A commute is usually more than a commute. It’s a chance to transition yourself from home to work. It’s your quiet time to mentally prepare for your day and whatever lies ahead. At the end of the day, it’s a way to unwind from the stressors of work and shift gears into “home mode” or “family mode.”

Your daily lunch break is not just a span of time from noon to one o’clock. It’s a chance to take a meaningful break and gather steam to propel yourself through the rest of your work day.

Once you begin to understand that actions are not just actions, but expressions of comfort, motivation, transition, and more, you begin to realize that the action itself isn’t what’s important, it’s the idea and emotion behind it. Psychologist Robert Thayer says that “moods are created by our habitualness” and your mood is a filter through which you experience life.

So, the question to ask yourself is this: “How do I replicate the ideas or emotions behind the action when dealing with a new set of circumstances?”

2. Develop Meaningful Substitutes and “New Normals”

When your normal routine is knocked off-kilter, your brain reacts to the disruption and you start to feel on-edge or unsettled. When this happens, take time to reflect on what was disrupted and what that disruption means, at its core.

Maybe your children are home more often, meaning that you now have more family time, but less personal/decompression time. Maybe all your interactions with co-workers are now limited to virtual meetings, which deprives you of casual, spontaneous conversations in the hallway.

Consider why each of these actions is meaningful to you (having kid-free personal time may, for instance, help you trouble-shoot difficult work problems; having casual conversations with co-workers might strengthen work relationships) and consider how you could develop a new routine or approach to replace what’s lacking. You might, for example, establish a schedule at home (whether with a significant other or child care worker) that buys you a few hours of personal time. Or, when it comes to connecting with co-workers, you might make a concerted effort to host virtual meetings that are simply meant for casual conversation—a chance to check in, vent a little, and support one another.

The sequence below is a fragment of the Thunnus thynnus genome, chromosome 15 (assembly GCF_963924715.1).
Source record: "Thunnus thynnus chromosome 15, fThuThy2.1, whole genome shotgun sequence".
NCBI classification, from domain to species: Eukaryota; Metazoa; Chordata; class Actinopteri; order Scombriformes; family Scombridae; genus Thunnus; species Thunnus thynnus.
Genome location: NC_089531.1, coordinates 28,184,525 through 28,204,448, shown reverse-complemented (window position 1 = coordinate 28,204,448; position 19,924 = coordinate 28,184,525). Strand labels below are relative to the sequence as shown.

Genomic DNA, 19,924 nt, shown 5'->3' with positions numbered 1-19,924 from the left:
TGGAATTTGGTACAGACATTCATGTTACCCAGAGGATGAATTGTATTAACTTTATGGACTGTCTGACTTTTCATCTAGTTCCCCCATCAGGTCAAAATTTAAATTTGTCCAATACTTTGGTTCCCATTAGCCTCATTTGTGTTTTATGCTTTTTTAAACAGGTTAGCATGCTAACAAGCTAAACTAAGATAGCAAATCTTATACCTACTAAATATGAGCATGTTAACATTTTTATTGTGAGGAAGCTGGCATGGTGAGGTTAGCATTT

Another example: If you’re mourning the loss of your daily commute, you might carve out a little “you time” each morning in which you make coffee, sit in a quiet spot with a pen and notepad, and plan your day. Or, you might make a cup of tea, put it in a thermos, and take your dog for a walk. Experiment with different substitutes for your normal routine until you land on one that suits you.

Keep in mind, however, that not every pattern you have “lost” needs to be substituted for a similar action. It’s probable that some of your daily habits were unhealthy or unproductive. There’s no harm in ditching those habits and replacing them with new patterns or routines. In fact, when your day-to-day life is in upheaval, that may be the perfect opportunity to establish new, healthy habits and give the old ones the boot.

3. Helping Others During Times of Uncertainty